The Barents Sea, off the coast of Norway. Huge craters found on the sea floor suggest giant blowouts of methane. Photo / Getty Images
A discovery of giant underwater craters at the bottom of Barents Sea could offer a viable explanation to the disappearance of ships in the Bermuda Triangle.
Scientists have found craters up to half a mile wide and 150ft deep, believed to have been caused by build-ups of methane off the coast of natural gas-rich Norway.
The methane would have leaked from deposits of natural gas further below the surface and created cavities which finally bursts, scientists say.
‘Multiple giant craters exist on the sea floor in an area in the west-central Barents Sea … and are probably a cause of enormous blowouts of gas,’ said researchers from the Arctic University of Norway told the Sunday Times.
“The crater area is likely to represent one of the largest hotspots for shallow marine methane release in the Arctic.”
The explosions causing the craters to open up could potentially pose risks to vessels travelling on Barents Sea, scientists say.
It could also possibly explain the loss of ships and aircraft in the controversial area referred to as the Bermuda Triangle, according to the experts.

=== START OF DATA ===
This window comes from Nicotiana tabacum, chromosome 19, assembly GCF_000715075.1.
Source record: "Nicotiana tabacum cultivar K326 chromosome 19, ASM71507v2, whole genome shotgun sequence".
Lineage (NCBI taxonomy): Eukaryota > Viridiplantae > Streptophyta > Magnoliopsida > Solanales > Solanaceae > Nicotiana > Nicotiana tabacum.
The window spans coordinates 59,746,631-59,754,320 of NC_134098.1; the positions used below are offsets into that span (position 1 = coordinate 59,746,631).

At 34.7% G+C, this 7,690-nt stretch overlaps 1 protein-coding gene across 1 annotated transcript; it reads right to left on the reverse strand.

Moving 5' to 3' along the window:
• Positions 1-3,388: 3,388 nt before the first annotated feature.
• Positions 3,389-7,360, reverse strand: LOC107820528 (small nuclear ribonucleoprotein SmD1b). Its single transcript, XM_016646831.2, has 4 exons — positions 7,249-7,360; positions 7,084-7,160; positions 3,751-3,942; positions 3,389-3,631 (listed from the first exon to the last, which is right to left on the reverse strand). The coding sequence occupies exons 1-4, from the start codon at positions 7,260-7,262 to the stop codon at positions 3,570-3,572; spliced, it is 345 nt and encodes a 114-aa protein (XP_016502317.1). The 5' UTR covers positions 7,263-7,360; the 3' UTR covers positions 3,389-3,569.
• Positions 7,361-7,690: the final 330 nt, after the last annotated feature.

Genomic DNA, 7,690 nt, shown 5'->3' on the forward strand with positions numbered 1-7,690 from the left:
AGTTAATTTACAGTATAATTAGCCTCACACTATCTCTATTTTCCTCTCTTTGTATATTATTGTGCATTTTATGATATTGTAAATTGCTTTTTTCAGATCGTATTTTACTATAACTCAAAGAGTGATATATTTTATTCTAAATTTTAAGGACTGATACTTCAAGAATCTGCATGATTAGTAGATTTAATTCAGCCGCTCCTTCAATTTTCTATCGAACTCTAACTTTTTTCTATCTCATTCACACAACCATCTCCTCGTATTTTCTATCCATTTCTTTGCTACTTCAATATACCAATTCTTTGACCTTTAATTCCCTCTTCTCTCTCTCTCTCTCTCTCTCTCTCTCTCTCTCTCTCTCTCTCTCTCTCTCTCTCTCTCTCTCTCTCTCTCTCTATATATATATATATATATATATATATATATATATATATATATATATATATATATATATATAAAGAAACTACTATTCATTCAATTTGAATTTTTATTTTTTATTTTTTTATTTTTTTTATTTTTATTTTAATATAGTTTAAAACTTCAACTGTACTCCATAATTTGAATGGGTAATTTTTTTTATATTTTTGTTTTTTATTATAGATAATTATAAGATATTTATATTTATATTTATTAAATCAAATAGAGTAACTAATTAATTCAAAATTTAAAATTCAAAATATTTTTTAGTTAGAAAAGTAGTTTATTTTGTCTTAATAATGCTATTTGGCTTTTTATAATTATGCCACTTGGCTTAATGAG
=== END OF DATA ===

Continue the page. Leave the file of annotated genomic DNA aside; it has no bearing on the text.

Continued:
The area stretches from the British Overseas Territory in the North Atlantic Ocean to the Florida coast, to Puerto Rico.
Russian scientist Igor Yeltsov, the deputy head of the Trofimuk Institute, said last year: “There is a version that the Bermuda Triangle is a consequence of gas hydrates reactions.
“They start to actively decompose with methane ice turning into gas. It happens in an avalanche-like way, like a nuclear reaction, producing huge amounts of gas.
“That makes the ocean heat up and ships sink in its waters mixed with a huge proportion of gas.”
Huge craters on the sea floor, found off Norway, suggest giant blowouts of methane